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Product Details

  • ISBN-13: 9780060823375
  • Publisher: HarperCollins Publishers
  • Publication date: 6/30/2009
  • Edition description: Reprint
  • Pages: 40
  • Sales rank: 401,312
  • Age range: 5 - 8 Years
  • Product dimensions: 8.30 (w) x 10.80 (h) x 0.20 (d)

Meet the Author

Jack Prelutsky

Jack Prelutsky is the best-selling author of more than fifty books of poetry, including The New Kid on the Block, illustrated by James Stevenson, and Stardines Swim High Across the Sky, illustrated by Carin Berger. Jack Prelutsky lives in Washington State.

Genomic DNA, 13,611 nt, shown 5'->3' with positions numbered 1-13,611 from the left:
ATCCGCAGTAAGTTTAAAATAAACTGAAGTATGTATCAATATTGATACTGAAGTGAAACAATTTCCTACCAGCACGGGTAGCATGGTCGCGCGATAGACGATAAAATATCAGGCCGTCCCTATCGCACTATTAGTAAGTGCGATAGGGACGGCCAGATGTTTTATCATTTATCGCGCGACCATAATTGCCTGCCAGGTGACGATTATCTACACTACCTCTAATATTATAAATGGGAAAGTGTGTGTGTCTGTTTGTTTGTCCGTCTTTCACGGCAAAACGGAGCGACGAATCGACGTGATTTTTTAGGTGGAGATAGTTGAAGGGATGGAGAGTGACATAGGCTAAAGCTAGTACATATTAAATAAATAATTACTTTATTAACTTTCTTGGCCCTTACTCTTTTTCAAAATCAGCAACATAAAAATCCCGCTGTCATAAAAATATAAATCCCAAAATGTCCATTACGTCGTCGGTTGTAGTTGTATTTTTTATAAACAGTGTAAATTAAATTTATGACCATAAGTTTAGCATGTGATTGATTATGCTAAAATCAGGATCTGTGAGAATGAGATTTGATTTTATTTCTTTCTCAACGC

Doug Cushman is the creator of many favorite mystery stories for young readers featuring such memorable heroes as the intrepid Aunt Eater, the grasshopper gumshoe Inspector Hopper, and the ace reporter Dirk Bones. He has also illustrated many books written by other authors, including Jack Prelutsky's What a Day It Was at School! He lives in Paris, France.